Why You Should Consider Investing in Technology

The IT sector is unquestionably a massive investment potential for both corporations and individuals. It is the market’s largest single segment, outdoing all others, including the industrial and financial sectors. Since technology companies are associated with inventions and innovations, investors anticipate significant R&D investments by tech firms and also a consistent stream of growth fueled by the invention of new products, features, and services.

Why Invest in Tech Stocks?

Technology-related goods and services are dispersed across the entire economy. Every area of the developing economy is directly impacted by and reliant on technological advancements to increase the productivity, quality, and profitability of products and services.

With the fast pace of technological change, winners and losers do not necessarily stay in their positions for long. Microsoft dominated the software business but has lost ground in the mobile sector. Apple, too, was written off in the 1990s but revived with groundbreaking smartphone innovations. The industry’s dynamism and rapid development make it a must-consider for any investment portfolio.

Even though technology stocks are riskier than conventional stocks, they provide significantly higher returns. This has always been the norm for many years. During the unprecedented bull market of the twenty-first century, tech stocks have regularly outperformed the S&P 500. In fact, the S&P 500’s top five stocks are all tech. These are Google, Amazon, Apple, Facebook, and Microsoft.

Types of tech stocks for investment

The technology sector is divided into many sub-sectors, each with its own unique value. The key ones are:


This category includes commercial and enterprise software, as well as consumer software and apps. For example, Microsoft, Adobe, Salesforce, and VMware. All showed increases of about 50% or more from 2019 to 2020.


Telecom firms such as telephone and broadband networks are included in telecom. Among the most notable are AT&T, China Mobile, Verizon, Deutsche Telekom, and NTT. Some of these, however, saw a decline in 2019 and 2020.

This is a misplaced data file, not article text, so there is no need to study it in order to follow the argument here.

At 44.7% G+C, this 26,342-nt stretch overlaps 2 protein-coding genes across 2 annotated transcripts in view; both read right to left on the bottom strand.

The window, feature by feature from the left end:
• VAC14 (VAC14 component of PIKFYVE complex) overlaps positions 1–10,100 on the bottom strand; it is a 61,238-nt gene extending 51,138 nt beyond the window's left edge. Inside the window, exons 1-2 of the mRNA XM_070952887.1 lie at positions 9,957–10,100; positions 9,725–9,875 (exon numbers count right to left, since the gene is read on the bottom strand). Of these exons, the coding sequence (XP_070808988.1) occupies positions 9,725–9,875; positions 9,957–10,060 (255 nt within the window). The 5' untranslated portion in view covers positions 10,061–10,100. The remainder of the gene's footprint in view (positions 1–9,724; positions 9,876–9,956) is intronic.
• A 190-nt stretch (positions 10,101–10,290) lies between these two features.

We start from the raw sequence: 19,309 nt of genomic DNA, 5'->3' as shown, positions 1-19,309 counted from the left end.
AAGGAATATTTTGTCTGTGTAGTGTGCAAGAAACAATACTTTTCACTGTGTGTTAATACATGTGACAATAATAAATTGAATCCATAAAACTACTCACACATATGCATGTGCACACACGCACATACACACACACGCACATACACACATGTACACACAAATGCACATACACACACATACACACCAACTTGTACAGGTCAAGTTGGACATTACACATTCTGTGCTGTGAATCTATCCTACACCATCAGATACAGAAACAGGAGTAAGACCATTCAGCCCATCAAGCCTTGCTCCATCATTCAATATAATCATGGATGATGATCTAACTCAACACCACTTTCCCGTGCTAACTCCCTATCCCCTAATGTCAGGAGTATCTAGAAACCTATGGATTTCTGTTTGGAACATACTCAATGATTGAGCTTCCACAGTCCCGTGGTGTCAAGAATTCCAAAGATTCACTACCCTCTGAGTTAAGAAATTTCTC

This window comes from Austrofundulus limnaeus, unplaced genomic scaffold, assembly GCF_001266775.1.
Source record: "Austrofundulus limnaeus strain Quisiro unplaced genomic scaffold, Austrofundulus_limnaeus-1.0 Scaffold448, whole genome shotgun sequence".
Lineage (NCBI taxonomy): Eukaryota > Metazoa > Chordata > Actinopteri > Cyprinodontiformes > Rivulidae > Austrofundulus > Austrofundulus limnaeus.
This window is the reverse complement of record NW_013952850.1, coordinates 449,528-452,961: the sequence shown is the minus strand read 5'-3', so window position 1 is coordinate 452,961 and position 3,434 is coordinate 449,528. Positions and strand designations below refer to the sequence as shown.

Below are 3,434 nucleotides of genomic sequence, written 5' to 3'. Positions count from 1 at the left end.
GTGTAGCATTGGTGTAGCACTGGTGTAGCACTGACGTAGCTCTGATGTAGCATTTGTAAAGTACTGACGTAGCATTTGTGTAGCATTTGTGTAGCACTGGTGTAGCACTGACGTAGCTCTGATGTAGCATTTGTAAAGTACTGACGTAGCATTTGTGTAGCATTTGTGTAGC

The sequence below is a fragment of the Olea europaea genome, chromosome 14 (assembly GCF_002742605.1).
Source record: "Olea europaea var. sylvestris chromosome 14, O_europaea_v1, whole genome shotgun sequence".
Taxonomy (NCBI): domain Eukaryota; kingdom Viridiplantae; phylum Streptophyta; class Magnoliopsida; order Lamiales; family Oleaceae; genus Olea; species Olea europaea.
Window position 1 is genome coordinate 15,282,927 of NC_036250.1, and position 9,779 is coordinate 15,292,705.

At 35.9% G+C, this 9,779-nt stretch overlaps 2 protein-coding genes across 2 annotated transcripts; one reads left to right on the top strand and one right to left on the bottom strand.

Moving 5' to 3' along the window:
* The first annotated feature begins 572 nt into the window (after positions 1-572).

Stocks of firms that make semiconductors, processors, and other internal hardware for computers. These are the examples: Intel, Taiwan Semiconductor Manufacturing, Qualcomm, Texas Instruments, Broadcom, Micron Technology, and others. There was a surge of over 60% for Taiwan Semiconductor Manufacturing Co. and Qualcomm, while Broadcom and Texas Instruments rose over 20%.

Tech hardware

This subsector includes companies that make computers, consumer electronics, smart devices, and other digital gear (e.g., printers, copiers, routers). Apple, Samsung, Sony, Dell, HP, Panasonic, and Lenovo are among the companies that saw significant growth in 2019–20.

What to watch as an Investors

The fact is that technology stocks often fetch higher premiums than any other market segment. It reflects successful technological firms’ above-average productivity increases. In practice, even failed companies can hold their value until the market abandons their growth prospects.

Due diligence and stock market research pay off in every investing instrument. It pays to know a company’s products (including their pros and downsides) and those of its competitors. Clearly, the fine print is crucial here.

Some investors have done well by tracking performance, investing in category-leading firms and deftly shifting between stocks regardless of value. On the other hand, investors who are not as versatile as they supposed to or misjudge the market, end up with very costly stocks that lack a value basis.

The Bottom Line

Big tech stocks may face volatility and troughs, but their long-term gains may outweigh any short-term declines. Investors wishing to diversify their portfolios should carefully consider including them in their investment portfolio. There is no other type of stock that can equal their returns. Given the increasing prevalence of technology, a better compromise could be to simply devote time to diligent stock market research and self-education in order to invest where the values make sense.

Nathaniel Villa
Nathaniel Villa